Two Years At FtB »« At The Risk Of More Competition…The Limerick Contest!

Oh, Nothing, Really….

When philosophers talk about “nothing”
Why, their nothing has nothing at all
No time, and no space, and no matter,
Not even the quantumly small

When philosophers talk about “nothing”
It’s a special and magical word
But it isn’t the “nothing” that physicists see,
Cos the thing is, it must be inferred

Now, this doesn’t much bother philosophers
As a rule, they are rarely unnerved
But you see, this philosopher’s nothing?
It has never—not once—been observed

When philosophers argue religion
And their “nothing” implies a first cause…
If you get to assume your conclusions,
You’re not looking for natural laws

If the universe started from nothing
Which it can’t, the philosophers say
Either “nothing”, or “nothing”, is faulty
So… why swing the philosophers’ way?

There are two different versions of “nothing”
Which the sides have us choosing between
One version says God isn’t needed…
And the other has never been seen

So it’s “nothing” to fret about, really
(and “nothing” seems overly broad)
And there’s nothing that needs a creator…
But it works… if you presuppose God.

Y’know, I would swear I’ve already responded to this… but my aggregator says no. Lemme show you a video by Peter Kreeft, explaining that belief in god is more rational than atheism…

Yes, Kreeft starts with Aquinas, because the 1200′s are so modern.

Ok… I was going to go through the whole video, but I think maybe I’ll save that for later. I want to mention one other thing first.

Now… what was that?

Oh, yeah… nothing. Nothing at all.

Now, Krauss has a book out about nothing. And he’s pretty damned good at talking about it, I hear. But there are those who say he’s talking about an entirely different nothing than the philosophers are.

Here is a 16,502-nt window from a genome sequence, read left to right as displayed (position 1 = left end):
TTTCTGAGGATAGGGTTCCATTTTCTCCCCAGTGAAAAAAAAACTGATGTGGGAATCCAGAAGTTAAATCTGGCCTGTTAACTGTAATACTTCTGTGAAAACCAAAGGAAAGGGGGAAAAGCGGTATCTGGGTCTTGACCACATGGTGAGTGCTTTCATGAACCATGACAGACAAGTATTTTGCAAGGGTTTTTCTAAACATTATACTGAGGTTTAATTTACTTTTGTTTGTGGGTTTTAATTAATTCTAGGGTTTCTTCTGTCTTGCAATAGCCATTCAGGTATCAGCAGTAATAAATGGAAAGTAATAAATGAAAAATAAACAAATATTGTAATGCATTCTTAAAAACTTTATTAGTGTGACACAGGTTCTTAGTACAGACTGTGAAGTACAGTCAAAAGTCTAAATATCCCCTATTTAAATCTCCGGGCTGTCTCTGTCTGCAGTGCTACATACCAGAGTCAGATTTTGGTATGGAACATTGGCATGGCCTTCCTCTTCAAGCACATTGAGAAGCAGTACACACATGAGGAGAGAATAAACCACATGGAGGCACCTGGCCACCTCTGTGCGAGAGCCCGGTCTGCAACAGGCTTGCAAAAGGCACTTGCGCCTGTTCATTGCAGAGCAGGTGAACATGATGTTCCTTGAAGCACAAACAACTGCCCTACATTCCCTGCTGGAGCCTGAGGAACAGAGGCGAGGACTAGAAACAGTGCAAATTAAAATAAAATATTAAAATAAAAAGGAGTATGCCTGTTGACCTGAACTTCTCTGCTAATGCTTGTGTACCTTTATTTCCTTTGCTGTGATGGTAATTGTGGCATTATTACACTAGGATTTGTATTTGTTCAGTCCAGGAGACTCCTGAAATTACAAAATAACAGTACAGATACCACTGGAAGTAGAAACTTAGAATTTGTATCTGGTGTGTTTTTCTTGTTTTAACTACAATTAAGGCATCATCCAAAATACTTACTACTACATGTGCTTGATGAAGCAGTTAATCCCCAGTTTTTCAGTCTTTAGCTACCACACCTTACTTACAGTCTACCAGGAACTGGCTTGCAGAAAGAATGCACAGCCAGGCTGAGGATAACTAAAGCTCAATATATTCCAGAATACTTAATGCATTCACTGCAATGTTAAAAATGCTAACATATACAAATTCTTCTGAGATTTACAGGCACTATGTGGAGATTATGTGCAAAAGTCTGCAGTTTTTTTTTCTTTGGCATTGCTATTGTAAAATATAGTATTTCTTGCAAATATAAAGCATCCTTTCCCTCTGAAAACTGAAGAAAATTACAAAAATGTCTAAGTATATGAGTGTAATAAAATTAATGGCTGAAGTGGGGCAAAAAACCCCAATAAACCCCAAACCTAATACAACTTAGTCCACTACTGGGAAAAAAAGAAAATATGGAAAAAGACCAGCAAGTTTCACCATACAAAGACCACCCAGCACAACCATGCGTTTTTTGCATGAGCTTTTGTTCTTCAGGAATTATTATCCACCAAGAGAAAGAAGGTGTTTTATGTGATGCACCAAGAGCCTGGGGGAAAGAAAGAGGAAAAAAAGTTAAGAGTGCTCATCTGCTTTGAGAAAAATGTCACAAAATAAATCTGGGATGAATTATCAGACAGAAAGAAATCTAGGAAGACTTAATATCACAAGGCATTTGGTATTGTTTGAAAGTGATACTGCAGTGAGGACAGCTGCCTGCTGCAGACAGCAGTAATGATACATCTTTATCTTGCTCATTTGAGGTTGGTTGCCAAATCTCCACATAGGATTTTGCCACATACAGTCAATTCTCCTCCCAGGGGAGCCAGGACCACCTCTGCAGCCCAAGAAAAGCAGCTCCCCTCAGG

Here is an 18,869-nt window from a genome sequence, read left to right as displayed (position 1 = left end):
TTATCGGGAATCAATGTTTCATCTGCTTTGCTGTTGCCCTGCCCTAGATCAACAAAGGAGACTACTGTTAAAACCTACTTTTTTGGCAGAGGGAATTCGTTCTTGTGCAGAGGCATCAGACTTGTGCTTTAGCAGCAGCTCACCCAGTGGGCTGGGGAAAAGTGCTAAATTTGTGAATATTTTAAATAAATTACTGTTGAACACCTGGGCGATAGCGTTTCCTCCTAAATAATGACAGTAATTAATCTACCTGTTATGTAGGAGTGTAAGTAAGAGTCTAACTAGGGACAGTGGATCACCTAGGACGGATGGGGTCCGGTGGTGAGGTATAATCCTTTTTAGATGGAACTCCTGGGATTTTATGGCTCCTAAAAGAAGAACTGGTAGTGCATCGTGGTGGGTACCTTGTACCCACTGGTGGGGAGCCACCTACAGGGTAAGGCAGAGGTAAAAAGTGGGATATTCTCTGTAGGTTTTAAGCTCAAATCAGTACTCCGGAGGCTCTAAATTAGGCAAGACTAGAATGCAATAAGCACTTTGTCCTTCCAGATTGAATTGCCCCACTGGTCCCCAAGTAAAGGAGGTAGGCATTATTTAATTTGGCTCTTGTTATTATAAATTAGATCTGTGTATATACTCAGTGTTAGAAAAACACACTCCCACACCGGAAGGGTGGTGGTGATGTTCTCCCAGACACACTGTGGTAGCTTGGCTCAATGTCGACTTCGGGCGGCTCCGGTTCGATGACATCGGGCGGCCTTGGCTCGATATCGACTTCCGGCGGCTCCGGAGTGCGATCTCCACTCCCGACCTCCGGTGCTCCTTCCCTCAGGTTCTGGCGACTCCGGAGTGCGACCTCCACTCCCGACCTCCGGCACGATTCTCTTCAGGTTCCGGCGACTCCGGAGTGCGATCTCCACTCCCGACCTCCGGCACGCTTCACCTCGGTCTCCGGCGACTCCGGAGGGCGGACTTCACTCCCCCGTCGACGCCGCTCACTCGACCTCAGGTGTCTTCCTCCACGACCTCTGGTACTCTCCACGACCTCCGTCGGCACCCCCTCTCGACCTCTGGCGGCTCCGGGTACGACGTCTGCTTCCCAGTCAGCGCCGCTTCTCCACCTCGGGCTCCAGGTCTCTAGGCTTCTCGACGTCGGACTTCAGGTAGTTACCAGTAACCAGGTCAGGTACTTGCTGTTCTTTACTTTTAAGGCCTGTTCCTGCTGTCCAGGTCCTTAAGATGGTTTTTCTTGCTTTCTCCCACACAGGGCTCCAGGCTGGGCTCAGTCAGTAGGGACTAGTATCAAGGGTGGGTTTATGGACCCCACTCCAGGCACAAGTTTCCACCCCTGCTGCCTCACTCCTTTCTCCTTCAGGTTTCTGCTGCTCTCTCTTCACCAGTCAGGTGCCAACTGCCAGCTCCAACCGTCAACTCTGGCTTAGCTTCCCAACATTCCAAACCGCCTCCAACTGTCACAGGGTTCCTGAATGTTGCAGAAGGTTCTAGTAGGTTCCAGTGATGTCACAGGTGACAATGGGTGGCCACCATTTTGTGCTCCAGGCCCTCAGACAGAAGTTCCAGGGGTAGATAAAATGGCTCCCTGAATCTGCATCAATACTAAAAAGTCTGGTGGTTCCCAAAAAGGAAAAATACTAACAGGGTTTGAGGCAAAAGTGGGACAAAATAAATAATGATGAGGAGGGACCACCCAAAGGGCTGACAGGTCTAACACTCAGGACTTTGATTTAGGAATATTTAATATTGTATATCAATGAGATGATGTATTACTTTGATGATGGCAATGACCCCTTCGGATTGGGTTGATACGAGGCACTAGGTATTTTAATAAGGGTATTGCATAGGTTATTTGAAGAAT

Which is the point of my little verse. See… Krauss’s “nothing” has the decided disadvantage of being observable. Philosophers need not restrict their nothings with such trivial matters. There is “nothing”, and then, there is “nothing”. One is easy to understand… but has never been observed. The other does not match our expectations, but does match the evidence.

There’s nothing, and then there is nothing. The philosophers’ “nothing” is an assumption, not an observation.

Really…. It’s nothing.

Comments

  1. grumpyoldfart says

    From the video:

    3:00 Since there was a big bang there must be a big banger.
    3:12 But is this big banger god?

    Yes because,

    3:30 There is no time before the big bang.

    And

    3:48 An absolute beginning is what most people mean by god.
    [Is he suggesting that god's existence can be proved at the ballot box!?]

    Finally:
    4:50 The conclusion that god exists doesn’t require faith; atheism requires faith.

    To Kreeft: I don’t believe that your big banger exists – point to the faith behind that statement.

  2. John Morales says

    See… Krauss’s “nothing” has the decided disadvantage of being observable.

    <snicker>

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